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The Politician: An Insider's Account of John…

The Politician: An Insider's Account of John Edwards's Pursuit of the… (2010)

by Andrew Young

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1851763,896 (3.4)1
  1. 00
    Game change : Obama and the Clintons, McCain and Palin, and the race of a lifetime by John Heilemann (aprayer4pjk)
    aprayer4pjk: Great behind the scene books that may change your perspective on how campaign "sausage" is really made

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Showing 1-5 of 17 (next | show all)
I've never been a fan of tell-all books. In this case, there are a few reasons why I chose to read Andrew Young's account of his work with and for John and Elizatbeth Edwards. First of all, I backed John Edwards early on, and I was curious to understand more about just what happened there. Second, I was impressed that Young was upfront about the fact that he wrote the book for the money. As my sister commented, after listening to Oprah's interview with Young, "Maybe you ought to buy the book just to give the guy a few bucks. It sounds like he got left high and dry."

The book is decently written and a "fast read." I quickly found myself caught up in the store, and I read it within a day or two of starting it.

One interesting thread in the book is the life and drive of people who are primarily motivated by a need to have power or to be near it. I've never been power-oriented, and so it fascinates me. I can understand the "excitement junkie" aspects of politics — I encountered the same thing in journalism and I have to admit that for a time it really hooked me. But the power thing? It's kind of a mystery to me.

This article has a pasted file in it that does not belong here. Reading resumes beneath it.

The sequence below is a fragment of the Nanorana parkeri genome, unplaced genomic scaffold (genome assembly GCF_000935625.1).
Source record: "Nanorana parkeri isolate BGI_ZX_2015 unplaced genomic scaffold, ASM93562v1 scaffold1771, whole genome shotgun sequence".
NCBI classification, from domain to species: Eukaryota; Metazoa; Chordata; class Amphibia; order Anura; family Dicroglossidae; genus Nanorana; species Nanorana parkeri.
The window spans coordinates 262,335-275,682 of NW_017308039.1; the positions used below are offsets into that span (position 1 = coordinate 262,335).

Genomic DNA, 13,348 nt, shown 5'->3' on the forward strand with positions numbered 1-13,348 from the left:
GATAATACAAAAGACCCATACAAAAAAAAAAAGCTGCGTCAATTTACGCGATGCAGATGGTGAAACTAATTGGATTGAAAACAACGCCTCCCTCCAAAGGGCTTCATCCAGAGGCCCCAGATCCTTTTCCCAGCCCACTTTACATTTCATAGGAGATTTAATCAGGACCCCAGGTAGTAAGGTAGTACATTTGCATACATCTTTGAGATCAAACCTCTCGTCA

I came to the conlusion in reading the book that we give our elected representatives altogether too much power. It would be better if people went into politics for different, better reasons. I thought of Plato's idea of choosing leaders and dragging them, fighting tooth and nail to avoid having to lead, assauaged only with the promise that after a time, they would be permitted to return to a more normal and secluded life. (Ah, but can you keep 'em down on the farm, after they've seen the big city?)

John Edwards comes across as a total scoundrel, on many, many levels. Although Young describes some despicable actions on Elizabeth Edwards' part, I felt that her illness, in combination with John's infidelity, cast her in a more sympathetic light.

While Young is forthright about his actions, I don't think he entirely owns up to his own degree of greed and ambition. Most con games play on people's greed, and I think that was his downfall.

Still, the book is not only an "insider's view," it's also that rare thing — the story from the point of view of the losing side, and the view looking up at power from within the organization. While "The Politician" doesn't provide answers or solutions, it gave me much to ponder and think about. ( )
1 vote CandaceVan | Apr 16, 2013 |
having been a fan of the politics of Edwards, it was depressing to see his politician side and how he was not always the best that he could be human-wise ( )
  lindap69 | Apr 5, 2013 |
From The Book Wheel:

Oh, how I wish I could have read the ending of this book first! But of course, if I had, I wouldn’t have experienced the full range of emotions from outrage to disbelief. Written by Andrew Young, top aide to former Presidential candidate John Edwards, The Politician: An Insider’s Account of John Edwards’s Pursuit of the Presidency and the Scandal That Brought Him Down is his way of setting the infamous Rielle Hunter scandal straight.

I went into this book a little skeptical because I lived in North Carolina while the 2008 debacle went down and had preconceived notions of what had happened. I mean, how could a married father like Young accept responsibility for a child that wasn’t his? What does that say about his own values? And these questions are why I wished I could have read the ending of the book first. Here is a breakdown of the emotional roller coaster this book took me on:

- First 50%: I did not start out liking Andrew Young because all he did was toot his own horn and point out flaws in others. He painted himself as an idealistic kid who was dazzled by Edwards‘ charm and potential. While I believe that he was swept up in all things Edwards and was quite naive, he presents himself to the reader as beyond reproach.